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The Partner’s Role During Serious Illness

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the role your partner can play when you have a serious illness Photo Courtesy Lisa Velasco

When you've got more than a cold or the flu or a brief elective surgery, you may well depend upon a spouse, best friend or family member to help you get back on your feet. If it's a serious condition, it may be a really tough job.

Lisa Velasco of Jefferson, Ga. is sure that the love, understanding and support of her husband, Angel, and their children, Michael and Alex, helped her get to a place where, as she says, she looks forward to “growing to be an old lady.”

Velasco has chronic myelogenous leukemia (CML), a rare condition diagnosed in about 5,000 people a year in the United States. This blood cancer causes the bone marrow to produce too many white blood cells.

Up until a few years ago there were few treatment options and most patients died. Today there are several new targeted therapies that enable most CML patients to live a normal lifespan.

Velasco was fortunate to be diagnosed at a time when there is tremendous, lifesaving, progress. But, even so, the emotional burden of being diagnosed with a serious condition is high.

With most of her family in another country, Velasco’s husband took on the critical role of caregiver and was her “everything” as she started and responded to treatment. For her, Angel, was truly her "angel."

Hear about this directly from her in the video interview I did for Patient Power at http://www.patientpower.info/video/lisa-velasco-managing-cml-with-a-husband-s-strong-support/

As a cancer survivor myself, I know how important it is to have understanding and support from someone close.

My wife, Esther, has been there for me for many years. But it takes communication and mutual understanding. Sometimes the partner needs support for themselves too, as trying to remain positive day-in day-out can be difficult.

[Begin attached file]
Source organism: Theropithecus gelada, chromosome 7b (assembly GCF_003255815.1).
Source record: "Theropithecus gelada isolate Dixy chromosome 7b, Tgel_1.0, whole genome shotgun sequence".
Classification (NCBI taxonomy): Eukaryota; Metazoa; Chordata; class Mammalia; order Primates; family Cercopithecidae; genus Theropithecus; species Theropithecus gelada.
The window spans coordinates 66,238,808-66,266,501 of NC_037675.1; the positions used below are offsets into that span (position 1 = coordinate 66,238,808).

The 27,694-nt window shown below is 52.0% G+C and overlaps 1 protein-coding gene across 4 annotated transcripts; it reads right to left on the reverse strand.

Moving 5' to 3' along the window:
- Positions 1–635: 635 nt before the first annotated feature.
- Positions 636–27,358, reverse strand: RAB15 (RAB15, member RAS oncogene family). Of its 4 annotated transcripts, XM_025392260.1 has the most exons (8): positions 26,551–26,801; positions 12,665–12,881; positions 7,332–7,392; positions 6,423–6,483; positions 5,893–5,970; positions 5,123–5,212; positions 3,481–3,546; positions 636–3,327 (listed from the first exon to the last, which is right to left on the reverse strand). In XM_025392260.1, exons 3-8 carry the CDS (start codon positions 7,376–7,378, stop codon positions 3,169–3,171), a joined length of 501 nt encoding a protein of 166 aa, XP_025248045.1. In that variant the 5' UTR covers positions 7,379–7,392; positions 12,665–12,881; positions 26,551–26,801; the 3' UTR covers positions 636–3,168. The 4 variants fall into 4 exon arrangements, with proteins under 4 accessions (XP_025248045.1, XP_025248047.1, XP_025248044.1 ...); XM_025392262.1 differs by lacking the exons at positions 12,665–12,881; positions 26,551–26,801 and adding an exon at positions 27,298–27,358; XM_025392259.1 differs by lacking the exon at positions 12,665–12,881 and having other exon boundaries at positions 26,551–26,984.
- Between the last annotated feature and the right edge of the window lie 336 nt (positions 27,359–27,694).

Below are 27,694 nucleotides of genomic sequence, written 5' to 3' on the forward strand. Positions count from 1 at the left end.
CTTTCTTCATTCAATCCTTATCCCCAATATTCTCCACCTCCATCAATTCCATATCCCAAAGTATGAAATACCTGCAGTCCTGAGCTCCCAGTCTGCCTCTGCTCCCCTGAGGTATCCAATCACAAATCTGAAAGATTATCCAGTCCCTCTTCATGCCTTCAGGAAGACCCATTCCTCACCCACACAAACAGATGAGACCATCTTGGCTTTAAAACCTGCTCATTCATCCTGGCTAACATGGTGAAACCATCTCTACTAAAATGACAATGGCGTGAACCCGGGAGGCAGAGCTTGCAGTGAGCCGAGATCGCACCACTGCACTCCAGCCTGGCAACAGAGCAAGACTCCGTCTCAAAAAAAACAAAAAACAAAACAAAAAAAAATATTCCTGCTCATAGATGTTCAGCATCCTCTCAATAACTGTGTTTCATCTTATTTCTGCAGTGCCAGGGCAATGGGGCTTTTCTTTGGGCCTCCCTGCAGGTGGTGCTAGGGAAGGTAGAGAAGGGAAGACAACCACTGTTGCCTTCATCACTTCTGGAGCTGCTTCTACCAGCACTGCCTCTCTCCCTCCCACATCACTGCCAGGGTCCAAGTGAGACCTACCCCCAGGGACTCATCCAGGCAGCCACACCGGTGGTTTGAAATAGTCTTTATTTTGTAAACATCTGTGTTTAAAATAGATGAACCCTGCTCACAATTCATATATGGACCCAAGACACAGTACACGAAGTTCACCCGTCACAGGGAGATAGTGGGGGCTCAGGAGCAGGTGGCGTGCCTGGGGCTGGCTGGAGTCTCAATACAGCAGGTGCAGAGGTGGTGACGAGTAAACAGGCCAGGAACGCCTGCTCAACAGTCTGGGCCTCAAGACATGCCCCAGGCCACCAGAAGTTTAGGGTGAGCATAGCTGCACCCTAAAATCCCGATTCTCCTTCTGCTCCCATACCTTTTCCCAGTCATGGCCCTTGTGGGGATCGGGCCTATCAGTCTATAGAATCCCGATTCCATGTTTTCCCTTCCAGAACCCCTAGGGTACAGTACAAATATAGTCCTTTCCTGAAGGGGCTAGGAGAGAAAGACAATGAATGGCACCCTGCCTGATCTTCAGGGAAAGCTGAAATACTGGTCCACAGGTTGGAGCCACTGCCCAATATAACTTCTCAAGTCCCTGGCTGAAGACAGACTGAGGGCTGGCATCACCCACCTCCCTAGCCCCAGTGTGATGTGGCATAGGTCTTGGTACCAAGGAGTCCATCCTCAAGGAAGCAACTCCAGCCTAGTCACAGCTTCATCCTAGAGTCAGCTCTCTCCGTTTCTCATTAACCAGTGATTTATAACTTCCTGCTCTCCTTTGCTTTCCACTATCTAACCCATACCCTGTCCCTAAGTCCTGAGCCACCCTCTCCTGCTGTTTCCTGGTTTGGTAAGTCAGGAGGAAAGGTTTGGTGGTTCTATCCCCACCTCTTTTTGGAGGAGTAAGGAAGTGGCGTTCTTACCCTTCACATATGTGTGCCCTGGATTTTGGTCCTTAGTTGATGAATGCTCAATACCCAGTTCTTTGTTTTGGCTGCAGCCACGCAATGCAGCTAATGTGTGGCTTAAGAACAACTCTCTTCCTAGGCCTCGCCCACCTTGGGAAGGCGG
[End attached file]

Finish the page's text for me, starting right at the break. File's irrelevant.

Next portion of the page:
Counseling for the patient and the caregiver can help tremendously, as it did for me and Esther when I was diagnosed. Services are available in most communities.

U.S. patients and caregivers can find free online counseling and support resources from oncology social workers through the national nonprofit organization www.CancerCare.com/

Add a Comment2 Comments

EmpowHER Guest

it's true...and really happen.

October 19, 2012 - 9:05pm

Immediate loved ones are just as much a victim as the actual patient. The highs and lows of treatment are felt by both partners during a long illness especially one with a grim prognosis. Very good read. Thank you for sharing.

October 18, 2012 - 6:41pm
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We value and respect our HERWriters' experiences, but everyone is different. Many of our writers are speaking from personal experience, and what's worked for them may not work for you. Their articles are not a substitute for medical advice, although we hope you can gain knowledge from their insight.

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